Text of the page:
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June 28, 2011

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Using technology to save time

December 3, 2009

Everyone says that time is the new money. Sure, you can’t make more of it, but shave seconds or minutes from your operation, and you’re likely to boost productivity. That can result in making more real dollars.

We are all given 24 hours in a day. Nobody wants to waste a second on a mundane task. Technology has offered us some great and convenient options. I can no longer imagine a world where I would have to wait in line at the bank just to withdraw some money. Nor can I imagine a world without everyday conveniences such as email, video conferencing, or even those license plate tab renewal machines at the Secretary of State (I’m serious about this one; my five minutes with this machines was the only good experience I’ve had there. And that’s saying something).   

Our customers probably can’t recall a time when they’ve not had the convenience of streamlined online order entry and tracking. And we’ve invested heavily in technology to make sure that they don’t have to. As a Michigan delivery company, we’re expected to get important deliveries where they need to go precisely when they need to get there. But Reliable Delivery specializes in saving our customers time and money by ensuring that it is easy to do business with us.

Being able to place an order online is good but we also offer our customers the ability to save frequent addresses or frequent orders. This enables an order to be placed with a few simple keystrokes or clicks of the mouse and can be a real time saver. Order tracking is also available. Everyone can follow the status of their order from creation to delivery or we can send an email with the order updates. We also offer reporting, online invoicing, and more all with customer convenience in mind.

Our customers seem to appreciate it:

Stephanie Eckley, laboratory manager at Saint Mary’s Health Care, says “In the past, we didn’t have a convenient, reliable way to track the pick-up or delivery of our samples or specimens. The Web order system they offer has made a great difference in our day-to-day operations. It greatly improved the overall transmission of our information.”

If needed, we can become the logistics center for nearly any customer, leveraging our technology and know-how to boost efficiency and reduce waste.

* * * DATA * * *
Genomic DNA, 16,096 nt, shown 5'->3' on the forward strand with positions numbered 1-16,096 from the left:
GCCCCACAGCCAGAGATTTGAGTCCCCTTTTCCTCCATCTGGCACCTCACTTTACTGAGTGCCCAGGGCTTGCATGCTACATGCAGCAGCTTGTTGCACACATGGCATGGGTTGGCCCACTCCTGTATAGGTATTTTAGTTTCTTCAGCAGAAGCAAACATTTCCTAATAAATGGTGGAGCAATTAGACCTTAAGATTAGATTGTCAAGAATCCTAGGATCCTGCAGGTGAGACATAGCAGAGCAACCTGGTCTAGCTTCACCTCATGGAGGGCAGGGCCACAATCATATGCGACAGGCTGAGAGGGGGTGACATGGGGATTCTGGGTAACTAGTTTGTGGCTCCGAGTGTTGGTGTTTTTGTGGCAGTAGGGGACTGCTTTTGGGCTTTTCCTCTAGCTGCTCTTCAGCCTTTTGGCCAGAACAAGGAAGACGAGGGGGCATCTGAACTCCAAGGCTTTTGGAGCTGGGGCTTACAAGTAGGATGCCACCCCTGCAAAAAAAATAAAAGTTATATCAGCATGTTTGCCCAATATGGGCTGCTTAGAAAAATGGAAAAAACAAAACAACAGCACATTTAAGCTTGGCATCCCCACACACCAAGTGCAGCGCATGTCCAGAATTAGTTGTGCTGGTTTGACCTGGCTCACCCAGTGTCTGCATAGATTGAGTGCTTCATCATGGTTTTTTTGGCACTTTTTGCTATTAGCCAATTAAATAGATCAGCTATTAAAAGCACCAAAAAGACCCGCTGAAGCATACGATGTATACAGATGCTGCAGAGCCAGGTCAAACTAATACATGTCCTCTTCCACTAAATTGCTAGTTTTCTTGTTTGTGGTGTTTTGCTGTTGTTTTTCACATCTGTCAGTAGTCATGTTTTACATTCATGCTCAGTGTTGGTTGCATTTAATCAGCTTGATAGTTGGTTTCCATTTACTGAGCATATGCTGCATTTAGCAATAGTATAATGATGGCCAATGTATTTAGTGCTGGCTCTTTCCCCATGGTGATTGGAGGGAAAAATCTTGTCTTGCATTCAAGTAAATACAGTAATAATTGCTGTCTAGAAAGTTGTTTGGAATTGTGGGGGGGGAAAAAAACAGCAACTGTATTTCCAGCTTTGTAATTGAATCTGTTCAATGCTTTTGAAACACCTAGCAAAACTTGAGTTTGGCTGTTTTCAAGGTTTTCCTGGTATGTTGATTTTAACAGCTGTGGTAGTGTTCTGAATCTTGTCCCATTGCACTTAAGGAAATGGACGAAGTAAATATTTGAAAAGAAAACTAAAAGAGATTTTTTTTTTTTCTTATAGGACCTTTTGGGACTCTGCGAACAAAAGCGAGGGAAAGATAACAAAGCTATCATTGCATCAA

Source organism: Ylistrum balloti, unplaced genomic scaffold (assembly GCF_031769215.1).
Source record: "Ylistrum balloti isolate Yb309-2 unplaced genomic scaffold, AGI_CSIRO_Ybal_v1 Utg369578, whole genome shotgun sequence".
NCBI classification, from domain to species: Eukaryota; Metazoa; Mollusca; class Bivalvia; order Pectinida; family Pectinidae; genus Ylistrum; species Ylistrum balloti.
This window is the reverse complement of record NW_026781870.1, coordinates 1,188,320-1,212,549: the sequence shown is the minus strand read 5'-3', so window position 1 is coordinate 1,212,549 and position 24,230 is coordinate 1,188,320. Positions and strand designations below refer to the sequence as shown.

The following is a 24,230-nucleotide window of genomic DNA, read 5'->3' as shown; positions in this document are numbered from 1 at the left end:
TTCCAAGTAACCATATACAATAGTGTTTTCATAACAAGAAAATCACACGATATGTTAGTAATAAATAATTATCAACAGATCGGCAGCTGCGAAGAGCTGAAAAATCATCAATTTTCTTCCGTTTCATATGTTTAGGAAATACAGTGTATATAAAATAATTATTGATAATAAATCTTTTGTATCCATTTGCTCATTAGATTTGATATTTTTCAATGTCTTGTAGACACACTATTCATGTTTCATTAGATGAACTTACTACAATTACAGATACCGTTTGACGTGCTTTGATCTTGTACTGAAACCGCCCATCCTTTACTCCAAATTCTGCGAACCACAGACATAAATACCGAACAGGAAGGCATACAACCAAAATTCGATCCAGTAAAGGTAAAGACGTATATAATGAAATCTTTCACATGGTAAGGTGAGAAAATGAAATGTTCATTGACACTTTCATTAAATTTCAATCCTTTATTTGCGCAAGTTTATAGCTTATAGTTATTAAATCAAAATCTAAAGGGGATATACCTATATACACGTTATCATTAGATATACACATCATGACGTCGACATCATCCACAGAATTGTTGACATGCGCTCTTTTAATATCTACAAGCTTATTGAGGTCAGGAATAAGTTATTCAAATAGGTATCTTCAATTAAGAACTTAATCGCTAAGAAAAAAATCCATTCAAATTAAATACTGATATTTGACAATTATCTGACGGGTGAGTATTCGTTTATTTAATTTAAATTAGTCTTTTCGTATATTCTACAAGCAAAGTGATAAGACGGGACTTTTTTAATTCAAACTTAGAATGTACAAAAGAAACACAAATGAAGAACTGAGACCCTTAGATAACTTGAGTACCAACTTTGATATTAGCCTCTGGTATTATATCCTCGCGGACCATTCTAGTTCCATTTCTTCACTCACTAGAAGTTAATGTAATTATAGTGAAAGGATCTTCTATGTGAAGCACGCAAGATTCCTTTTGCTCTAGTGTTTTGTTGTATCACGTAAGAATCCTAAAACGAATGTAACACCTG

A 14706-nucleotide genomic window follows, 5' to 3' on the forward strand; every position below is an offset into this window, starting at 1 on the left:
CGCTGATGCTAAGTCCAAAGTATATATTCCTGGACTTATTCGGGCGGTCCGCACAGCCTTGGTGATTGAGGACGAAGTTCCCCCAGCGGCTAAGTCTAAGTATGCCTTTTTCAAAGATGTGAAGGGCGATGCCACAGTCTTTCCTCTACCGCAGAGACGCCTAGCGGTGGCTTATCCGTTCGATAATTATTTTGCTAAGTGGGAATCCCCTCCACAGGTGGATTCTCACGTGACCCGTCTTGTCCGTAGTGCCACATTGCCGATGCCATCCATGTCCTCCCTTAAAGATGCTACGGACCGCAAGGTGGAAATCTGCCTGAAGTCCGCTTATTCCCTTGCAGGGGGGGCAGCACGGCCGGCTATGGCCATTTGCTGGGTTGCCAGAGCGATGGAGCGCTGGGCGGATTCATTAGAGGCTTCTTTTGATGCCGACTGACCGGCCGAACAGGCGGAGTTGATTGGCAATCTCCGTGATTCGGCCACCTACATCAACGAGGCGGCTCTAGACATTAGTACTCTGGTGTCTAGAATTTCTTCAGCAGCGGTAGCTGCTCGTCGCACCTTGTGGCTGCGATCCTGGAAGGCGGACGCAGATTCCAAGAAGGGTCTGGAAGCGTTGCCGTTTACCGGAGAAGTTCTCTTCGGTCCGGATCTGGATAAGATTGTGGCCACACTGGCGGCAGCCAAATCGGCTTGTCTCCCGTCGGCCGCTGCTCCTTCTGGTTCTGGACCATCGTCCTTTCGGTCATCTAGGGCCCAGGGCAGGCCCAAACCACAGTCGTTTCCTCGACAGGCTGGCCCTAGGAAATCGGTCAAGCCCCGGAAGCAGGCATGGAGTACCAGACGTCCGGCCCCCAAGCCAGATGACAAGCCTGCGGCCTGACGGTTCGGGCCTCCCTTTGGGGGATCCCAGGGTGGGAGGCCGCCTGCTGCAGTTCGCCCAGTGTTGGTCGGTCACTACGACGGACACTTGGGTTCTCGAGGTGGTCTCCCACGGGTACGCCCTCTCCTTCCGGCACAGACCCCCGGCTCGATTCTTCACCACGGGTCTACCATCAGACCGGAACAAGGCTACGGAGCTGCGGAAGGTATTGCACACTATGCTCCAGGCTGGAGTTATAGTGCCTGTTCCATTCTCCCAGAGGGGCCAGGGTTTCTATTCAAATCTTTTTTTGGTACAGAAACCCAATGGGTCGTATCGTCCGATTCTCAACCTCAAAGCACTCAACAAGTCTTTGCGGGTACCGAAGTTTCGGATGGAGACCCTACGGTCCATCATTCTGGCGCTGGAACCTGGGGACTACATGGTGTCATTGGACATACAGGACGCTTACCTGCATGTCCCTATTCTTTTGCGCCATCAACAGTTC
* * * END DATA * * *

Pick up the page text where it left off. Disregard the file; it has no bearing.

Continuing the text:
Before too long, we’re certain that technology will evolve. And you can bet that we’ll be tracking it, and investing in those new technologies that will help our customers have a better experience and save time. And after all, time is money.

How do you use technology to save time? Please leave a comment below, email us at or connect with us on Twitter at

Family Business: A son’s point of view

December 1, 2009

I started working for my father in 1996. It was a weird transition, coming into work and calling my dad, Paul, and learning to deal with my brothers and sisters as colleagues. My brother and sister were already working at the Detroit delivery company and they helped train me.

There are obviously positives and negatives about working with family. I’d like to talk a little bit about both.

I enjoy being with my family. That is a huge positive. It’s also an important starting point if anyone is thinking about starting a business with family or friends. You might like your family, but can you spend eight to 10 hours a day with them, every day of the week? For me, that answer was, “of course.”

There is a level of trust with my family already established that would take a stranger years to attain. When we set out to make Reliable Delivery the leading provider of courier services in Michigan, we needed to be able to depend on each other. Now we have started a Grand Rapids delivery service, a Flint delivery service and a Toledo delivery service. Another plus? My father already knows my strengths and weaknesses. I don’t need to pretend to be something I’m not and we can have open, honest communication.

Now for the good stuff; the down side of working with family. Reality TV has created a lot of shows that play up the friction between family members working at a business. While this makes for great TV it doesn’t make for a great work environment. Relationships are always tricky and adding a business relationship to a personal relationship only makes things more complicated. I could never walk up to my sister and say, “Hey, your work stinks. See you at dinner.” That would definitely create some awkward moments. Luckily my dad has created a company where we all can have honest communication with each other tactfully.

Honestly, I can’t imagine working for another company. I am blessed to be able to work for a man who is not only my father but a boss that allows his employees to take ownership. He cares about everyone on our team and wants Reliable Delivery to be a place where people are happy to come to work. He really understands what it takes as a leader to manage a great team.

Now hopefully I’ll get that raise.